The National Center for Education Statistics compared data from the National Assessment of Educational Progress, given to samples of students across the country, and the tests required by the No Child Left Behind Act.
"Today's study confirms what we've known for a long time: States are setting the bar too low," Duncan said. "In all but a few cases, states aren't expecting students to meet NAEP's standard of proficiency. Far too many states are telling students that they are proficient when they actually are performing below NAEP's basic level."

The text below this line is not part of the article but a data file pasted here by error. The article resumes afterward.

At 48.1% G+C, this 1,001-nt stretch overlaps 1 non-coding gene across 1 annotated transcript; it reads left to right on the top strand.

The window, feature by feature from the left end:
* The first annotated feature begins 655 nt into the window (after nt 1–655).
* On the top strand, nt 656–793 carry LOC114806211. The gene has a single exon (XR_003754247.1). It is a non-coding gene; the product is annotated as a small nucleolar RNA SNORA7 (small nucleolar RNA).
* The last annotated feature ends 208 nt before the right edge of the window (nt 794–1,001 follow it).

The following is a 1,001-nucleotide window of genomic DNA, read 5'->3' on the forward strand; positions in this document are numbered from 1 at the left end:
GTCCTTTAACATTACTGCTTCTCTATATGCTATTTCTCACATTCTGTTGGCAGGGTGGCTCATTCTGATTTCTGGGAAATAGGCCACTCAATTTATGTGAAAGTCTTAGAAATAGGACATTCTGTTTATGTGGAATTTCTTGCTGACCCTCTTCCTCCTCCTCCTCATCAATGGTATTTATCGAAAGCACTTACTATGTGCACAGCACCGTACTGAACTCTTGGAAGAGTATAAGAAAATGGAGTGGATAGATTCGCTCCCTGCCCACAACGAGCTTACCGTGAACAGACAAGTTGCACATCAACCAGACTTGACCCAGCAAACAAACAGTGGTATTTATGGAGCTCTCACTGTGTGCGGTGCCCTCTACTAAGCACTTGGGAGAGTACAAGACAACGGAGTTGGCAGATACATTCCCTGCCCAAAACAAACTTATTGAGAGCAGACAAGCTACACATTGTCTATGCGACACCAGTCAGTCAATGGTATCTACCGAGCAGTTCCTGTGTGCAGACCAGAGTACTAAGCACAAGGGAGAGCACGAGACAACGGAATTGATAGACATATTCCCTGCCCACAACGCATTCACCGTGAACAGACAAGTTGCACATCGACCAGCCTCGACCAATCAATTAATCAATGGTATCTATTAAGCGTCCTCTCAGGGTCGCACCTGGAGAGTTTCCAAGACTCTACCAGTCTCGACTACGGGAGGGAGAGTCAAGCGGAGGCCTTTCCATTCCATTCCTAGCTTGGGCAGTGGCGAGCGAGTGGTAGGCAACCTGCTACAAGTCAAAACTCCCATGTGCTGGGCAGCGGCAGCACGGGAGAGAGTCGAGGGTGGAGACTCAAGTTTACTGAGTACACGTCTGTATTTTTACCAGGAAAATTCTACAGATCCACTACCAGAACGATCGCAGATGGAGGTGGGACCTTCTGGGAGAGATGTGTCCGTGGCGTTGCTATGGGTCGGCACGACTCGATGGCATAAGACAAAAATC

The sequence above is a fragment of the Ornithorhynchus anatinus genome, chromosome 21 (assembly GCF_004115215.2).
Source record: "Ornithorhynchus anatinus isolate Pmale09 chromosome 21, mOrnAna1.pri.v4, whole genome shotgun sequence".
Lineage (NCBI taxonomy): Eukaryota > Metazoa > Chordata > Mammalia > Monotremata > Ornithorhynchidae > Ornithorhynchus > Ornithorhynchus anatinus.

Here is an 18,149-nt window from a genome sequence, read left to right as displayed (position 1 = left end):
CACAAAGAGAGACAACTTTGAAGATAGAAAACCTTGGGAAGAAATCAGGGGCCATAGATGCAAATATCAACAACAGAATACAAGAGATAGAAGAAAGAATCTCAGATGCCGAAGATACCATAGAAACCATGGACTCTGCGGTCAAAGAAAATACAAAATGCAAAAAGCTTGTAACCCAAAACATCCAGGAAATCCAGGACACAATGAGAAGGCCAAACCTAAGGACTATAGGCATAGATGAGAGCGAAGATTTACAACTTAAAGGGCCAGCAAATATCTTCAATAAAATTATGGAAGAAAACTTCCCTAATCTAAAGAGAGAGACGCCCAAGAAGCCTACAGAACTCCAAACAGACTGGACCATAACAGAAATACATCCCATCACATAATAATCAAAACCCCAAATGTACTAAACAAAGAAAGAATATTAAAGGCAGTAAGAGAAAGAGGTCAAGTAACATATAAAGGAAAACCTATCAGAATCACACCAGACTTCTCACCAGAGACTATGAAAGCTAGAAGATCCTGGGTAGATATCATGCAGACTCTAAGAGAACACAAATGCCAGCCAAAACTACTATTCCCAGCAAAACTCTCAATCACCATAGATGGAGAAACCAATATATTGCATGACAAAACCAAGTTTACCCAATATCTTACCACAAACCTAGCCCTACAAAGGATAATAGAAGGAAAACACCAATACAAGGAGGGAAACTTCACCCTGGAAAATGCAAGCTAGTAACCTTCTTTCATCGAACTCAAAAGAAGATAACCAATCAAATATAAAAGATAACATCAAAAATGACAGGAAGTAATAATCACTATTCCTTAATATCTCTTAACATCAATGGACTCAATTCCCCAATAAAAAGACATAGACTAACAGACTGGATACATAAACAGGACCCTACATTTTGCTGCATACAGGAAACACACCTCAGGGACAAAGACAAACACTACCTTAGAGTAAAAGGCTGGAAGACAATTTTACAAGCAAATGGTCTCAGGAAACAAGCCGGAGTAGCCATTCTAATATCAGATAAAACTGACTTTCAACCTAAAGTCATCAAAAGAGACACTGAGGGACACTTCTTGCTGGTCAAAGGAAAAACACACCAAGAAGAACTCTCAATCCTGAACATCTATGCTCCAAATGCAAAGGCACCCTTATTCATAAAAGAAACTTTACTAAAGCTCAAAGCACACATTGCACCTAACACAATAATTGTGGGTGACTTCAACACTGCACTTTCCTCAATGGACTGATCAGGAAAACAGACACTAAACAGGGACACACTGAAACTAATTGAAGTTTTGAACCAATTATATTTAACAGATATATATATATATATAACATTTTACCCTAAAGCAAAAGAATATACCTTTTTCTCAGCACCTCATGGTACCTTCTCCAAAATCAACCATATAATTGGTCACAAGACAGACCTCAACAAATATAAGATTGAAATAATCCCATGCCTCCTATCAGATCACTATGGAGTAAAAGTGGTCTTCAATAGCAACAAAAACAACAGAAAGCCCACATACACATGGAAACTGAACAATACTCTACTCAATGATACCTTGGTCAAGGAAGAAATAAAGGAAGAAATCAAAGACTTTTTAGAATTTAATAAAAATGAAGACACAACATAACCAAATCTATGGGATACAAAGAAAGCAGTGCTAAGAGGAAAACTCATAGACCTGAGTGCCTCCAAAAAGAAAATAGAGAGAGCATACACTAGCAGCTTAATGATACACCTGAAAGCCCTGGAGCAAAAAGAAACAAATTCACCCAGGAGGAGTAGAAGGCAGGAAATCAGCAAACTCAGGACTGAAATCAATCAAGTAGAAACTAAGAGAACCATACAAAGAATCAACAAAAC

No Child Left Behind allows states to set their own standards with their own tests.
The NCES researchers found most of the difference between states on the percentage of students who show proficiency on the tests stems from how rigorous the standards are, with fewer students demonstrating proficiency in states with high standards.
The NAEP assessments are given to students in the fourth, eighth and 12th grades.